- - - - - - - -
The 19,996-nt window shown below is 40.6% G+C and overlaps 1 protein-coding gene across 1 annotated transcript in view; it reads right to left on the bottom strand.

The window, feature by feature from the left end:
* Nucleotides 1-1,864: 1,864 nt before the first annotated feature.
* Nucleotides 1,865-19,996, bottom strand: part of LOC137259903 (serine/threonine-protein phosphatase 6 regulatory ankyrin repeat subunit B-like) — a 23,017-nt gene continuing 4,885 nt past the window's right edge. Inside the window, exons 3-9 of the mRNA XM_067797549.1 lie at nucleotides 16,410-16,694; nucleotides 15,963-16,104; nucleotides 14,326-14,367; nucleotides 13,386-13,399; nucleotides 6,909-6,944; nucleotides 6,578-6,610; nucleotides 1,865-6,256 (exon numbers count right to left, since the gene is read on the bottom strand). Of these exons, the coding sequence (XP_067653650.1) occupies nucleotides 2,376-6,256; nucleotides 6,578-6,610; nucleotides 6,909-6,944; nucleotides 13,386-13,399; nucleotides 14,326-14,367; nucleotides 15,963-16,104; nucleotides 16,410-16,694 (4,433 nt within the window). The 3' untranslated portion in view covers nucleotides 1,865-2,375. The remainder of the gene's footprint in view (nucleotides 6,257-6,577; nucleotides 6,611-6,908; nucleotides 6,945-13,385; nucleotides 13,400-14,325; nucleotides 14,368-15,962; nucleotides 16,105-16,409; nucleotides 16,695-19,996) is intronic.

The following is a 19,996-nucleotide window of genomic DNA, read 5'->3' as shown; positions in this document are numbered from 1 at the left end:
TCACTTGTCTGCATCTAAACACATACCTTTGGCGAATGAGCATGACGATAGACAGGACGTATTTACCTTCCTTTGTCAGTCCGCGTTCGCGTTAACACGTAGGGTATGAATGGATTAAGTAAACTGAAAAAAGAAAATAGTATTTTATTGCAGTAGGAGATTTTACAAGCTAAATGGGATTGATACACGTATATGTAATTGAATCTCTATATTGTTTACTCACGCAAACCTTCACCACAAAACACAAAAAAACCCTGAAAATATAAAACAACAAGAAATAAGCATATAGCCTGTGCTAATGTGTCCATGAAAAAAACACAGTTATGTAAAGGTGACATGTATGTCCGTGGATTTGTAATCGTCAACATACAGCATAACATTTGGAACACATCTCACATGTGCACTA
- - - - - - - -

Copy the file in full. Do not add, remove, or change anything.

The 19,996-nt window shown below is 40.6% G+C and overlaps 1 protein-coding gene across 1 annotated transcript in view; it reads right to left on the bottom strand.

The window, feature by feature from the left end:
* Nucleotides 1-1,864: 1,864 nt before the first annotated feature.
* Nucleotides 1,865-19,996, bottom strand: part of LOC137259903 (serine/threonine-protein phosphatase 6 regulatory ankyrin repeat subunit B-like) — a 23,017-nt gene continuing 4,885 nt past the window's right edge. Inside the window, exons 3-9 of the mRNA XM_067797549.1 lie at nucleotides 16,410-16,694; nucleotides 15,963-16,104; nucleotides 14,326-14,367; nucleotides 13,386-13,399; nucleotides 6,909-6,944; nucleotides 6,578-6,610; nucleotides 1,865-6,256 (exon numbers count right to left, since the gene is read on the bottom strand). Of these exons, the coding sequence (XP_067653650.1) occupies nucleotides 2,376-6,256; nucleotides 6,578-6,610; nucleotides 6,909-6,944; nucleotides 13,386-13,399; nucleotides 14,326-14,367; nucleotides 15,963-16,104; nucleotides 16,410-16,694 (4,433 nt within the window). The 3' untranslated portion in view covers nucleotides 1,865-2,375. The remainder of the gene's footprint in view (nucleotides 6,257-6,577; nucleotides 6,611-6,908; nucleotides 6,945-13,385; nucleotides 13,400-14,325; nucleotides 14,368-15,962; nucleotides 16,105-16,409; nucleotides 16,695-19,996) is intronic.

The following is a 19,996-nucleotide window of genomic DNA, read 5'->3' as shown; positions in this document are numbered from 1 at the left end:
TCACTTGTCTGCATCTAAACACATACCTTTGGCGAATGAGCATGACGATAGACAGGACGTATTTACCTTCCTTTGTCAGTCCGCGTTCGCGTTAACACGTAGGGTATGAATGGATTAAGTAAACTGAAAAAAGAAAATAGTATTTTATTGCAGTAGGAGATTTTACAAGCTAAATGGGATTGATACACGTATATGTAATTGAATCTCTATATTGTTTACTCACGCAAACCTTCACCACAAAACACAAAAAAACCCTGAAAATATAAAACAACAAGAAATAAGCATATAGCCTGTGCTAATGTGTCCATGAAAAAAACACAGTTATGTAAAGGTGACATGTATGTCCGTGGATTTGTAATCGTCAACATACAGCATAACATTTGGAACACATCTCACATGTGCACTA